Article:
Hacker News new | comments | show | ask | jobs | submit login

great post. direct and to the point, although there are many more flaws that I am sure you could have shared.

we tried MongoDB to consume and analyze market feeds, and it failed miserably. I can add a couple of things to your list:

* if there is a pending write due to an fsync lock, all reads are blocked: https://jira.mongodb.org/browse/SERVER-4243

* data loss + 10gen's white lies: https://jira.mongodb.org/browse/SERVER-3367?focusedCommentId...

* _re_ sharding is hard. shard key is should be chosen once and for all => that alone kills the schemaless advantage

* moving chunks between shards [manually or auto] can take hours / days depending on the dataset (but we talking big data, right?)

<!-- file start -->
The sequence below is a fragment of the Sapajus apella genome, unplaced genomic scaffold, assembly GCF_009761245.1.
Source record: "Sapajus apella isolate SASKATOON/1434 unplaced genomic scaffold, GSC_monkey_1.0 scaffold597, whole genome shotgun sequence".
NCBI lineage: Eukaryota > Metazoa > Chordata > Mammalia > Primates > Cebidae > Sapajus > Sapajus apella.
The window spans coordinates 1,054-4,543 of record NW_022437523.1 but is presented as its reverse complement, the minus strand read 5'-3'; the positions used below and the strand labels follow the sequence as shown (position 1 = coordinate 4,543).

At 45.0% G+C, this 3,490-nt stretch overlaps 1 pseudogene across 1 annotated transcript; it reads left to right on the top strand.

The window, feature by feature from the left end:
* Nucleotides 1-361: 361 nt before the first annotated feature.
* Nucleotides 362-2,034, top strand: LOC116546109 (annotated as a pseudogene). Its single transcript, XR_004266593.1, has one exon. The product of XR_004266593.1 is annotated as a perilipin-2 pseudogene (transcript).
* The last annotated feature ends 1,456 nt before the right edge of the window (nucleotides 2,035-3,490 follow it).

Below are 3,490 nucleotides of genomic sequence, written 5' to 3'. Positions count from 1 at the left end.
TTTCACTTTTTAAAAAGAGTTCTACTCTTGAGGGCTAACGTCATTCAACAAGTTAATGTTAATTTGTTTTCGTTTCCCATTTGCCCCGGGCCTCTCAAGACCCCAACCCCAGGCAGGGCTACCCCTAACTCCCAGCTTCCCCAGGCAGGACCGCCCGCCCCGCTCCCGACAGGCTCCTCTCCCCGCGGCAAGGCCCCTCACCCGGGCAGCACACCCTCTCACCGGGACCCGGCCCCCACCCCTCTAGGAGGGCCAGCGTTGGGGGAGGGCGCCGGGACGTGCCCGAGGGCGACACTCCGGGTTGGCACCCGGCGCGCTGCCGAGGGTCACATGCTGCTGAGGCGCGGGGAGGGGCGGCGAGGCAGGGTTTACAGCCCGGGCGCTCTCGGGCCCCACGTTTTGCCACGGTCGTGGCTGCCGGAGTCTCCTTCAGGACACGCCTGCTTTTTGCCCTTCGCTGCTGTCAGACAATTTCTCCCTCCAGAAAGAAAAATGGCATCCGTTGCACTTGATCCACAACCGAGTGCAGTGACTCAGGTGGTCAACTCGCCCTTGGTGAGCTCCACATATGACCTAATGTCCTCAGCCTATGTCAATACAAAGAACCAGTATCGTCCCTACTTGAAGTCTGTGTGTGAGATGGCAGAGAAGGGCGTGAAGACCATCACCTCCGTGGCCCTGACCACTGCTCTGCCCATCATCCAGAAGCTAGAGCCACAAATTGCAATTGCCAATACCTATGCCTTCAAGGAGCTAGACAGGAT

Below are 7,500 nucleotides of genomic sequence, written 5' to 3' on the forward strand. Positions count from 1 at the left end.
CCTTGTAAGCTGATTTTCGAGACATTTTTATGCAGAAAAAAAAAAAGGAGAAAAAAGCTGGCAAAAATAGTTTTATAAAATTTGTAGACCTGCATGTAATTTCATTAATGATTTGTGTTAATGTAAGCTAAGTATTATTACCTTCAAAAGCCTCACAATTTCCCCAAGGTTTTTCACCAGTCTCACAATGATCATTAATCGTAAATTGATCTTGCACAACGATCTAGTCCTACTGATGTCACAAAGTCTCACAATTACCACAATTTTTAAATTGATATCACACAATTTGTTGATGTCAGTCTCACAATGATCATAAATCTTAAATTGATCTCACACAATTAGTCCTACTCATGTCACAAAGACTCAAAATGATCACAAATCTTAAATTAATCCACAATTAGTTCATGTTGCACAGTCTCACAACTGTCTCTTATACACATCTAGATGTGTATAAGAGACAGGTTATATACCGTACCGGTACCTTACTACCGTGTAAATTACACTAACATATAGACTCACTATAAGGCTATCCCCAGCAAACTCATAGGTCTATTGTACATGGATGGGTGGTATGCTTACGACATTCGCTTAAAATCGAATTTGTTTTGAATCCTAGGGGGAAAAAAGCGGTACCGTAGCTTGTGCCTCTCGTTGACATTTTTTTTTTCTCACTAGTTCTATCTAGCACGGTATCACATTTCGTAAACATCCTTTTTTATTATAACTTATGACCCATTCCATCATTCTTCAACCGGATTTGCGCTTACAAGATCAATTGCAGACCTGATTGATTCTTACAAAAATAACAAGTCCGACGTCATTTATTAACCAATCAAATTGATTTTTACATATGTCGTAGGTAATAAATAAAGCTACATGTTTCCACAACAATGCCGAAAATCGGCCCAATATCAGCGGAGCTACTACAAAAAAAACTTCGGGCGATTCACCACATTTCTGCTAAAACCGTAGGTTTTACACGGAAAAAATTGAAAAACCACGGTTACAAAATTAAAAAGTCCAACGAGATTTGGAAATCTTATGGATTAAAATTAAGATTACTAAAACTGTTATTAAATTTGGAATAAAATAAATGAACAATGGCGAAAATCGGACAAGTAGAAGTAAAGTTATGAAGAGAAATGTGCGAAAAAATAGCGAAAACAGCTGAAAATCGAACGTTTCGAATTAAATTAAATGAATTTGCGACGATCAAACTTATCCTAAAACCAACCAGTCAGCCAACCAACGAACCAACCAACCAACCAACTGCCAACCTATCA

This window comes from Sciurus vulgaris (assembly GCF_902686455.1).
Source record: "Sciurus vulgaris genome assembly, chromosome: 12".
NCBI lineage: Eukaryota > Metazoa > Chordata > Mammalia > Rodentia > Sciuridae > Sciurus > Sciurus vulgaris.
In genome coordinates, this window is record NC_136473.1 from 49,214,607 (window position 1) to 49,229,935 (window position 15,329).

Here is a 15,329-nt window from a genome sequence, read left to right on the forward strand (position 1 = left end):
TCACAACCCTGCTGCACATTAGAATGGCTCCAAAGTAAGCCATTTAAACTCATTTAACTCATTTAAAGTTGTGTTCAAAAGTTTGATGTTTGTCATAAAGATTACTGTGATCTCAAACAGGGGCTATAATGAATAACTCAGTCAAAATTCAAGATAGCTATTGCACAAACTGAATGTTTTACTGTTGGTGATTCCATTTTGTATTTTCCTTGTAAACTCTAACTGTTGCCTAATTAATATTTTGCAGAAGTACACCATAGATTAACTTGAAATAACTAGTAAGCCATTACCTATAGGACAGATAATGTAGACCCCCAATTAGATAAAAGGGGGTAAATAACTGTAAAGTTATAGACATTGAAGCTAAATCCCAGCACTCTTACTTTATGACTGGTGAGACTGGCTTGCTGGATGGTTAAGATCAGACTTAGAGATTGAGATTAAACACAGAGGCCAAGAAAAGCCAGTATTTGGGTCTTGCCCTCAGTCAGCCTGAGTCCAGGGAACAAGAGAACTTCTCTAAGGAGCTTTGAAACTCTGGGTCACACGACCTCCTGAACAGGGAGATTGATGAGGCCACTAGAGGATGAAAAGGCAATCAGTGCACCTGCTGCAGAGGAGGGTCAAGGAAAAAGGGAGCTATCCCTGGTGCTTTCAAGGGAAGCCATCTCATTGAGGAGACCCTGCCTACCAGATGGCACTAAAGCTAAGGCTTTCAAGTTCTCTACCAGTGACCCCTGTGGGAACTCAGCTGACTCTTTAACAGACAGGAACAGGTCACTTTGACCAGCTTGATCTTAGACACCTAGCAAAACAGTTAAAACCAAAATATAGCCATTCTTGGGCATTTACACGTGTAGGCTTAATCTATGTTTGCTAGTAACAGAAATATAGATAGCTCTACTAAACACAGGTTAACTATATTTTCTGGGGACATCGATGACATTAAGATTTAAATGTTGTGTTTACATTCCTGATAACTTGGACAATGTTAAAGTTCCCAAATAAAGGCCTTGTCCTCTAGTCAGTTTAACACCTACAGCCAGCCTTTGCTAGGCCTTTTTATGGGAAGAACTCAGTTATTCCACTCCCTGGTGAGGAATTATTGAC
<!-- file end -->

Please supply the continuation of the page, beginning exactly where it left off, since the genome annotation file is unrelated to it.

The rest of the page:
* aggregate (if any complex: e.g. not SUM, COUNT, MIN, MAX) over several gigs of data takes hours (many minutes at best). Not everything can be incremental..

Those are just several. MongoDB has an excellent marketing => Meghan Gill is great at what she does. But besides that, the tech is not quite there (yet?).

Nice going with Riak + PostgreSQL. I would also give Redis a try for things that you keep in memory => set theory ftw! :)




I work at Kiip, and I can confirm that our "non-durable purely in-memory solution" is Redis.


MongoDB is successful because of more than just marketing.

It has great tool support, decent documentation, books and is accessible. Plus the whole transition from MySQL concept makes it easy to grab onto.


That all supports the marketing effort. Mongo is optimized for a good out-of-the-box experience for developers. It is basically the MySQL model -- hook developers first, fix the fundamentals later. Caveat emptor.


Exactly, hook them in, so they question whether or not to deal with the problems when it falls on its face.




Guidelines | FAQ | Support | API | Security | Lists | Bookmarklet | DMCA | Apply to YC | Contact

Search: